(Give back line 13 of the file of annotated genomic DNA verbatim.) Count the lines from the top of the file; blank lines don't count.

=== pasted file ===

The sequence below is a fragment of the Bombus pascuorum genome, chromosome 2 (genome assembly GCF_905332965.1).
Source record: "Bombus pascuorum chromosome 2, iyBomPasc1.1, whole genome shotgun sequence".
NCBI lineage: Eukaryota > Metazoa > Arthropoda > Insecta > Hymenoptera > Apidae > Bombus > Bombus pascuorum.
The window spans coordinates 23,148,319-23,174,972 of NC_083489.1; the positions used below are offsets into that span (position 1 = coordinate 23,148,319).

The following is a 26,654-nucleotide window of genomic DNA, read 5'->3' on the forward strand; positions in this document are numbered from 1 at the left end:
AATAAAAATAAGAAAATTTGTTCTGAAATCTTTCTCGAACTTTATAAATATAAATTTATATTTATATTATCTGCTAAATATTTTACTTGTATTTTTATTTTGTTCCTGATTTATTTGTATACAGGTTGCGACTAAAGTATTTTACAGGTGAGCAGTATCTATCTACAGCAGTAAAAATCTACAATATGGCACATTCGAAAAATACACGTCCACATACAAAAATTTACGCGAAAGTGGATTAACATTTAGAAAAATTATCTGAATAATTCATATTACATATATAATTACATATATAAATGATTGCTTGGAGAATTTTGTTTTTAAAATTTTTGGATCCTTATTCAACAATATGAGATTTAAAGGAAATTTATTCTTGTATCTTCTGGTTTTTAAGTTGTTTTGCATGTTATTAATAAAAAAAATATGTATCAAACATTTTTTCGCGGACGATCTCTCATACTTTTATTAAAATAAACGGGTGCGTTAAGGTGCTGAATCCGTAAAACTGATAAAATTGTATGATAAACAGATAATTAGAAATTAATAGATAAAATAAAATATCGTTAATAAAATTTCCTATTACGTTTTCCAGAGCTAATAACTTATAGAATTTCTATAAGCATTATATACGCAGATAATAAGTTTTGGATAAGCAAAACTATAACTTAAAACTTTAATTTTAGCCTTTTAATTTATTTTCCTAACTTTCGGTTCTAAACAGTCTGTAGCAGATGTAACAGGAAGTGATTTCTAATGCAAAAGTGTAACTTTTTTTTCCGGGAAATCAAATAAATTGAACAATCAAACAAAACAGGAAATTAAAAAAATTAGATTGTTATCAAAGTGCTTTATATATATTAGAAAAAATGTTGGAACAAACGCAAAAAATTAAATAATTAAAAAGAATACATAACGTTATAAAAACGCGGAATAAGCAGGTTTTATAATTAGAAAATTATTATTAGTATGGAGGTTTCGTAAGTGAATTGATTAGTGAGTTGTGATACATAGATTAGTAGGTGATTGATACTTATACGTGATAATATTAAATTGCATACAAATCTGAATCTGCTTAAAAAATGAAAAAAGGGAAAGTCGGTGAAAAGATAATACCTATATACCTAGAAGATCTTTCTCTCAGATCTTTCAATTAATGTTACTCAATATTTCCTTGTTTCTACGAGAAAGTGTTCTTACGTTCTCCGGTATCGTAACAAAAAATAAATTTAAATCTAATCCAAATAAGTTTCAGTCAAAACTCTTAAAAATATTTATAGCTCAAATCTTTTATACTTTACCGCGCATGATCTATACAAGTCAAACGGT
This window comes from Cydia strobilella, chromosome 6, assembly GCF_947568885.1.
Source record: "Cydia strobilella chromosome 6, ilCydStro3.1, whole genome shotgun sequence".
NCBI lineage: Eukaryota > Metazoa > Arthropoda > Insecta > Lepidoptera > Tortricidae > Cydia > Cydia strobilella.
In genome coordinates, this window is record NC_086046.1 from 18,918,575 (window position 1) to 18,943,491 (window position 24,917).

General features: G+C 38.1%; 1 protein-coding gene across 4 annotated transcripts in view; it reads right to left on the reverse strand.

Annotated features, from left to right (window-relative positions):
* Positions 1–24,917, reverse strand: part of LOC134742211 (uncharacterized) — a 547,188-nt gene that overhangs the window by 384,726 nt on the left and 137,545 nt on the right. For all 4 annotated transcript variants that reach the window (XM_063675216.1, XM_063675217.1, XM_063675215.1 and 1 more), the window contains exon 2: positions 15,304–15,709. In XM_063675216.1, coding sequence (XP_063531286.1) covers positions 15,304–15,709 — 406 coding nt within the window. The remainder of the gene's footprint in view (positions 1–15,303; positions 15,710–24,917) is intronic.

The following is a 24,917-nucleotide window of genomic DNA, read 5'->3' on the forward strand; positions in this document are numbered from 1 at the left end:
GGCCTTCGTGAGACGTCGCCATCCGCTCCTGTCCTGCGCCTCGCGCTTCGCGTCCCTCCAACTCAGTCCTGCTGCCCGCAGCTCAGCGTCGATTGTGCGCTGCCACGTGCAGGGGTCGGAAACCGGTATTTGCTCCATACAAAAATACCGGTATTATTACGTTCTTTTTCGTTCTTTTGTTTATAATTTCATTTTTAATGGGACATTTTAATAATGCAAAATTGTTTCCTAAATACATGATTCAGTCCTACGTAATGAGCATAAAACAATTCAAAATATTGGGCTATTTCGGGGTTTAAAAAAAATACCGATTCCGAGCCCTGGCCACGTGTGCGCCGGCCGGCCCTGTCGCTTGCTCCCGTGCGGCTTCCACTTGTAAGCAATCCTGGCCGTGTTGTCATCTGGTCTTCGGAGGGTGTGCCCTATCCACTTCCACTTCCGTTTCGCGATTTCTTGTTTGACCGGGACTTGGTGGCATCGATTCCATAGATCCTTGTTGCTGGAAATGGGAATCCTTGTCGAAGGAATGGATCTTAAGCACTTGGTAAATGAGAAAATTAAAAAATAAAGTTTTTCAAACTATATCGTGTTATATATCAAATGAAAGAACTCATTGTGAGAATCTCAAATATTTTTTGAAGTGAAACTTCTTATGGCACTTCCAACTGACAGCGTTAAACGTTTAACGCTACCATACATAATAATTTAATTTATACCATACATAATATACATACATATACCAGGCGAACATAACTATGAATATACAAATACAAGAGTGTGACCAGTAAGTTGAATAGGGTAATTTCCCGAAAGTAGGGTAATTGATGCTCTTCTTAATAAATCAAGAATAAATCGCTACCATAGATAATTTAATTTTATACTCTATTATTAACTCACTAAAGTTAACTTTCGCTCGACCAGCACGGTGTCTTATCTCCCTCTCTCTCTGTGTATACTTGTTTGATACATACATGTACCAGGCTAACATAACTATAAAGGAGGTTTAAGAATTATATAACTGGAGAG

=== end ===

* Positions 1–24,917, reverse strand: part of LOC134742211 (uncharacterized) — a 547,188-nt gene that overhangs the window by 384,726 nt on the left and 137,545 nt on the right. For all 4 annotated transcript variants that reach the window (XM_063675216.1, XM_063675217.1, XM_063675215.1 and 1 more), the window contains exon 2: positions 15,304–15,709. In XM_063675216.1, coding sequence (XP_063531286.1) covers positions 15,304–15,709 — 406 coding nt within the window. The remainder of the gene's footprint in view (positions 1–15,303; positions 15,710–24,917) is intronic.